Leaving Williams Lake, we were surprised to see two large cranes with the booms stretched upwards at a town called 100 Mile House. As we approached we realized that these cranes were being used to construct large log buildings (similar to the Tourism Discovery Centre). It looked like they were in the process of fitting together a large multi-roomed building, possibly a house. We read in The Milepost book that we use as a guide, that 100 Mile House is the ‘hand-crafted log home capital of North America’. We noticed on large billboards coming into the area that we could order ‘our log home’ and have it shipped anywhere in the world. That is a pretty bold statement however it does happen. We saw many log homes of various styles in and around this town together with many local businesses which were housed in log buildings. It is unique to this area.
In addition to the log building industry there are two lumber mills and an Oriented Strand Board (OSB) plant in town. The lumber industry is facing stress from the mountain pine beetle that prefer the BC interior’s mature (+80 year old) lodge pole pine trees. With warmer winters and better fire-fighting techniques, more of the larvae of this beetle are surviving the fires and winter. They are destroying these trees. Apparently the lodge pole pine trees make up about 25% of the BC forest land and about 2/3rds of province is forested. Techniques to quickly remove infested trees and harvesting still useable wood is helping to control the problem.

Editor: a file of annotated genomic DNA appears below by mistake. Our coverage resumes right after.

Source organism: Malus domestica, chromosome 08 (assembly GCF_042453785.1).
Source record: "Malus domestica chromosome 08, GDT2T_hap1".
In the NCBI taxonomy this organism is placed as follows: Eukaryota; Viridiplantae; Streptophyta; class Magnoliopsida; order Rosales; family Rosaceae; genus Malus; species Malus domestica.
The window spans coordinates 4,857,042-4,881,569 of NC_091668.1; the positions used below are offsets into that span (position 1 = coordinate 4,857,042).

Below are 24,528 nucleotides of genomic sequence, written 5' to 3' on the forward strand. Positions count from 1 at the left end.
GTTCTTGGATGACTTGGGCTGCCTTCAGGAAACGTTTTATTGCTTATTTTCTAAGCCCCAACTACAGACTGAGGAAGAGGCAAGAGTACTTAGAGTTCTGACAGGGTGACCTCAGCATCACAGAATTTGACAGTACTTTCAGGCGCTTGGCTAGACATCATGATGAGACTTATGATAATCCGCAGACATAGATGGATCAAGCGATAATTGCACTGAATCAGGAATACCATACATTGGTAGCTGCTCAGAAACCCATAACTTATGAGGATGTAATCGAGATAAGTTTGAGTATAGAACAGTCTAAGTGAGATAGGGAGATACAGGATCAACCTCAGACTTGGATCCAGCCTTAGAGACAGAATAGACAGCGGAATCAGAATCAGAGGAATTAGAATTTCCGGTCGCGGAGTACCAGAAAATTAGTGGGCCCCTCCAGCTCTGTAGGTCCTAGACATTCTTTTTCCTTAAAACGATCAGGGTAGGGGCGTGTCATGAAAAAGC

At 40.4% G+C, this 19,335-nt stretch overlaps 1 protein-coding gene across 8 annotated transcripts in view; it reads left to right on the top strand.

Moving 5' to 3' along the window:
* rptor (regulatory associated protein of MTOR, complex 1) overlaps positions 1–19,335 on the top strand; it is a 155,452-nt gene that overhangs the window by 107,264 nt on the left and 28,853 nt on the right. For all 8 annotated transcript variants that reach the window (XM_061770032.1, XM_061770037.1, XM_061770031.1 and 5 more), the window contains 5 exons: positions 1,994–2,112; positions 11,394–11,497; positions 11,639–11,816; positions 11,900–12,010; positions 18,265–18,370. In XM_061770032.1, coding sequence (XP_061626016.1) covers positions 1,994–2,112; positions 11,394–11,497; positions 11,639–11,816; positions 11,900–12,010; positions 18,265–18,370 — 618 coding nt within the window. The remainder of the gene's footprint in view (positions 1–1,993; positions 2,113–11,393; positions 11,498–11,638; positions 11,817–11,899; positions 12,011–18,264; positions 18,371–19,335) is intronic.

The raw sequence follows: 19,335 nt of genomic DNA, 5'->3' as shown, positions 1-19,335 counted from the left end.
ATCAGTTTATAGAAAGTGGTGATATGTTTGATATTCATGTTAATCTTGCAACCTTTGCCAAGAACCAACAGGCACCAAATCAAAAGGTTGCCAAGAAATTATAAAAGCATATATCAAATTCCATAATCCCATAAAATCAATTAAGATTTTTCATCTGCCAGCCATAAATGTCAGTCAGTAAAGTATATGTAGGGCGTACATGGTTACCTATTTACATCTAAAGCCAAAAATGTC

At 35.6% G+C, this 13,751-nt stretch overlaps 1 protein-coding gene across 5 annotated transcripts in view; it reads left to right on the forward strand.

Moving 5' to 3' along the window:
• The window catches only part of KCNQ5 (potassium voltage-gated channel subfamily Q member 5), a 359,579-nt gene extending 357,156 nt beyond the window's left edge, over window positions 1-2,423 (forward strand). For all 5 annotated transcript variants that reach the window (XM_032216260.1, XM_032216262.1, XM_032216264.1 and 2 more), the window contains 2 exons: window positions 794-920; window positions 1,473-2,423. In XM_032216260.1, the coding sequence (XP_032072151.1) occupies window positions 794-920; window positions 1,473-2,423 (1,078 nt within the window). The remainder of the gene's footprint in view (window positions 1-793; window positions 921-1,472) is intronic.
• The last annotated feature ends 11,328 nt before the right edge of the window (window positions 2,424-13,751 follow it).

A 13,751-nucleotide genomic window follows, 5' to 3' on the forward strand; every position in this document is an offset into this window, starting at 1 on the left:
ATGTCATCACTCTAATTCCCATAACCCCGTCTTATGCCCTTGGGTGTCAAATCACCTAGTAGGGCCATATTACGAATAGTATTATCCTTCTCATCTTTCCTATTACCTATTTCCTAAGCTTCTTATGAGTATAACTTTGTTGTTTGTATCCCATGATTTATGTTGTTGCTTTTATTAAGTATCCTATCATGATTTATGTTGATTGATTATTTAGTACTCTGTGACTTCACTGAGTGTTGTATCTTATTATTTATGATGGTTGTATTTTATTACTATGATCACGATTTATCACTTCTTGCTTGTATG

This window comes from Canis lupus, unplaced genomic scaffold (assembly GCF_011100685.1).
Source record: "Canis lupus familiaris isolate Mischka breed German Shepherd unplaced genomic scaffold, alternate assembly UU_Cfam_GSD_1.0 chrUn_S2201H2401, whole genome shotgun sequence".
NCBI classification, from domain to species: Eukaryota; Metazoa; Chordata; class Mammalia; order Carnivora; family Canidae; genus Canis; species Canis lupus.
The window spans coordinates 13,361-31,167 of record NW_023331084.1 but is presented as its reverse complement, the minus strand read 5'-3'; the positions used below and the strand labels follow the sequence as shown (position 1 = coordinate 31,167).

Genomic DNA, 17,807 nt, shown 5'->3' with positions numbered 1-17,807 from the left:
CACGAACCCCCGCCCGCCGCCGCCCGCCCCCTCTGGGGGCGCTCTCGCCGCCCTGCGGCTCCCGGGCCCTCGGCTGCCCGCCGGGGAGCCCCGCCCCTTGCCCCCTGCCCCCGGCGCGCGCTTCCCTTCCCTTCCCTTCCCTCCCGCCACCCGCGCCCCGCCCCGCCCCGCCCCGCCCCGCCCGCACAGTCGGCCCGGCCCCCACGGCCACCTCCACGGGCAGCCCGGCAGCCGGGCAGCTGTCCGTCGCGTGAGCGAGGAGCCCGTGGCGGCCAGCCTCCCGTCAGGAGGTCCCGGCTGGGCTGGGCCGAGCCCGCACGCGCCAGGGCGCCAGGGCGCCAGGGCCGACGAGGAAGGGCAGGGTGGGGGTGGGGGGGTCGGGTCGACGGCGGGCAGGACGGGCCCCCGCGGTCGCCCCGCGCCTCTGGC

You may have noticed the name of this highway is Cariboo. That is the correct spelling and it is a short form derived from the Cariboo Waggon Road that this highway follows. 100 Mile House was a post on the way to the goldfields, which, as we have learned along this trip, pulled a lot of prospectors north and drove development in the early part of the 1900’s. There are towns along this route with names that include a ‘number’ and ‘Mile House’ with the number decreasing as you travel south.
The vegetation and look of the wide river valleys and plateaus changed as we headed south. As Slide 1 shows the vegetation became scarce and the rock formations more prominent. Where there was flat land, hundreds of animals were grazing. This included beef cattle, horses and goats. Slide 2 shows a large pasture with the rolling hills as a backdrop. As we continued south along the Cariboo, the fields were irrigated with huge "pipes on wheels” irrigation systems that contained strategically placed sprinkler heads on them and moved slowly across the pasture land. Other pastures were irrigated just as if they were large lawns (which they are) with large sized tubing spread out in a pattern to ensure coverage laying on a field and sprinkler heads regularly spaced to ensure complete coverage. Where there were sprinklers, the fields were bright green, otherwise they were brown. The patchwork looked like a live quilt as we ascended and descended the rolling hills along this route. As we drove the contrast between the two was attention grabbing. We saw fields where the fields were being irrigated with livestock in the field. Unfortunately this was hilly terrain and the turnouts were few and far between and we could not get a photo. Slide 3 shows how brown the fields became without irrigation as well as hills that were lightly dotted with small pockets of growth. The brown areas were dead grasses. Slide 4 shows the folded rock formations and the lush growth near the river. Many of the smaller rivers and creeks flow into the Fraser River at this point. The rivers supply the irrigation systems with the water required. Slide 5 is a picture I took because it showed a panorama so different from any we had seen on this trip. You would think we were in the US near a desert not simply miles away from large green pine forests. The scrub brush and bare land is such a contrast to everything we had seen up to this point. Slide 6 emphasizes the beauty of the rock formations and the bare hillsides, with life giving water at the base. An interesting picture of life don’t you think?